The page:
Protection of COTS products in harsh environments may also need to be addressed through the system packaging processes. The industry trend is toward increased component density and functionality to decrease system footprint and the use of more powerful microprocessors to increase performance. This trend makes thermal management at the board level more and more difficult to achieve. Therefore, optimal design and thermal management within a limited space may be handled best at the enclosure level rather than the board level. However, in the final analysis it is the OEM design engineer's responsibility to either select the appropriate COTS solution for a specific application or to modify the system environment by heating or cooling the enclosure.

Long-term product availability is always an issue when designing for embedded systems, and this doesn't change when designing for harsh environments. Desktop and commercial electronic components typically have a lifecycle of only twelve to eighteen months — the extreme opposite of typical SBCs for industrial embedded applications, where manufacturers need five to ten year availability. The increasing density and functionality of commercial board-level products exacerbates the problem of product obsolescence. The number of parts that can become unavailable increases with the number of features and components designed into a board. As a result, the potential of part obsolescence when choosing a COTS solution must be compared to using fully custom or proprietary products. But system cost, scheduling, and performance requirements can balance these risks. COTS manufacturers can work with the OEM to secure enough components to meet future demand. If the risk of obsolescence can be addressed early in this manner, the upside potential of reduced cost and increased performance can often influence the decision toward a COTS solution.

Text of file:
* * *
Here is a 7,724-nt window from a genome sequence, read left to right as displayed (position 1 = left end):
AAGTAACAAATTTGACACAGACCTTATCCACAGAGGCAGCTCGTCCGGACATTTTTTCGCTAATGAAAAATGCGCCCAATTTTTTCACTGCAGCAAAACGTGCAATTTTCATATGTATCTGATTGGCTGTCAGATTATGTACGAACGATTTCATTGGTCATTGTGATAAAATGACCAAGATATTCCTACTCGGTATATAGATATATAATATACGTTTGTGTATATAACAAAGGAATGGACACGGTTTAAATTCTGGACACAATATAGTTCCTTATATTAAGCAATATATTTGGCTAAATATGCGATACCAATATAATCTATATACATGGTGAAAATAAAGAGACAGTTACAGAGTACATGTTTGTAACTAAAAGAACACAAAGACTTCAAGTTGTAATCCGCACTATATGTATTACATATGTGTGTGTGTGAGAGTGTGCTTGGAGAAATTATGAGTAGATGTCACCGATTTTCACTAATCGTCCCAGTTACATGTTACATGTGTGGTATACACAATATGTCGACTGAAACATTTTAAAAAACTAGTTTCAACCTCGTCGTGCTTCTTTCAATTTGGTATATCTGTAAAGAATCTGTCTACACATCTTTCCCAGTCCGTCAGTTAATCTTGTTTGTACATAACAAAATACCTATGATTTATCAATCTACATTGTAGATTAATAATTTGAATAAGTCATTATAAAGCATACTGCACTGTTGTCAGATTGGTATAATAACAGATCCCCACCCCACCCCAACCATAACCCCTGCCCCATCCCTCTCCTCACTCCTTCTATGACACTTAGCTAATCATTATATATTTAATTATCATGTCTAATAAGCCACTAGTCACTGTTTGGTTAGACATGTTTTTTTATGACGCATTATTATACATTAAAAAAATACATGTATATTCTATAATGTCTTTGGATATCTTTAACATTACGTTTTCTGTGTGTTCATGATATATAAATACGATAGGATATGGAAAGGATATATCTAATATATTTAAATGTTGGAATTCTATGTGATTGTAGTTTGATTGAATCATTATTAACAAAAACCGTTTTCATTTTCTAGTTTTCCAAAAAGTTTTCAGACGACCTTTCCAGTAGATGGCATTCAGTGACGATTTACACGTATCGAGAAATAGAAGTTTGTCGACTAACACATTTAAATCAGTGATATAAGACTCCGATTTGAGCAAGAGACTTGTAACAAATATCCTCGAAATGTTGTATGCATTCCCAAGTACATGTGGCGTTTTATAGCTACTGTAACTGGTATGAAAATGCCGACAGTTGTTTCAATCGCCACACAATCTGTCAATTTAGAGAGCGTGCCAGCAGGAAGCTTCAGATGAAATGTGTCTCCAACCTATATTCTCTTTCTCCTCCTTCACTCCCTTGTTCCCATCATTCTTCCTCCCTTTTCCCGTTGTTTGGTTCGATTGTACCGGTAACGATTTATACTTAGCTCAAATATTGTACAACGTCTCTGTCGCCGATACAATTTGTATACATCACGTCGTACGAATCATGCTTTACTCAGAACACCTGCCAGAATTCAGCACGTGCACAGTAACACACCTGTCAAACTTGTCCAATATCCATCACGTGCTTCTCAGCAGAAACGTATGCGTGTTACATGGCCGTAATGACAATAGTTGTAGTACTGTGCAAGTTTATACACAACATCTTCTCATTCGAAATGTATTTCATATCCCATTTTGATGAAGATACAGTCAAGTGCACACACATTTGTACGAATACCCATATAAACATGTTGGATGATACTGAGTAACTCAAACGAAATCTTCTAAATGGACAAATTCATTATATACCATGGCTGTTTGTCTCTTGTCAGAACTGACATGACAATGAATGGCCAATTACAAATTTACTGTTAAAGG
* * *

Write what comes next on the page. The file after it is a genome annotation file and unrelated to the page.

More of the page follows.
With the selection of an embedded computer product, it is important to examine the fit between the customer's and the supplier's business models, including such criteria as financial stability, manufacturing process control, manufacturing capacity to meet demand, product quality and reliability, and reputation for on-time delivery and quality of service and support. Selecting appropriate products requires the selection of appropriate vendors who will honor longterm availability commitments and agree to adapt, customize and upgrade their products to meet the needs of the OEM.

Medical ultrasound machine.

In some cases, an off-the-shelf COTS solution may not meet OEM requirements for performance and ruggedization. In these cases the OEM may want to select a COTS vendor who has expertise at customization of their off-the-shelf products, such as application of conformal coating for humidity robustness or installation of custom I/O connectors. Such a customized COTS product can provide substantial cost savings to the OEM versus a fully custom solution.

In order to deploy COTS products in an application that expects harsh environments, the areas that should be considered by the OEM include: proper selection of products, temperature and environmental stress screening, suitable thermal management practices, and overall fit and comfort with the SBC vendor's processes and business practices. Clearly COTS products are not the answer for every system deployed in harsh environments. However, the SBC technologies discussed offer open standards supported by multiple vendors and in many instances are designed to provide low-cost, high-performance alternatives to fully custom-designed products for deployment in harsh environments.

This article was written by Jeremy Green, Quality Manager, VersaLogic Corporation (Eugene, OR). For more information, contact Mr. Green at This email address is being protected from spambots. You need JavaScript enabled to view it. or click here .

Embedded Technology Magazine

This article first appeared in the January, 2008 issue of Embedded Technology Magazine.

Read more articles from this issue here.

Read more articles from the archives here.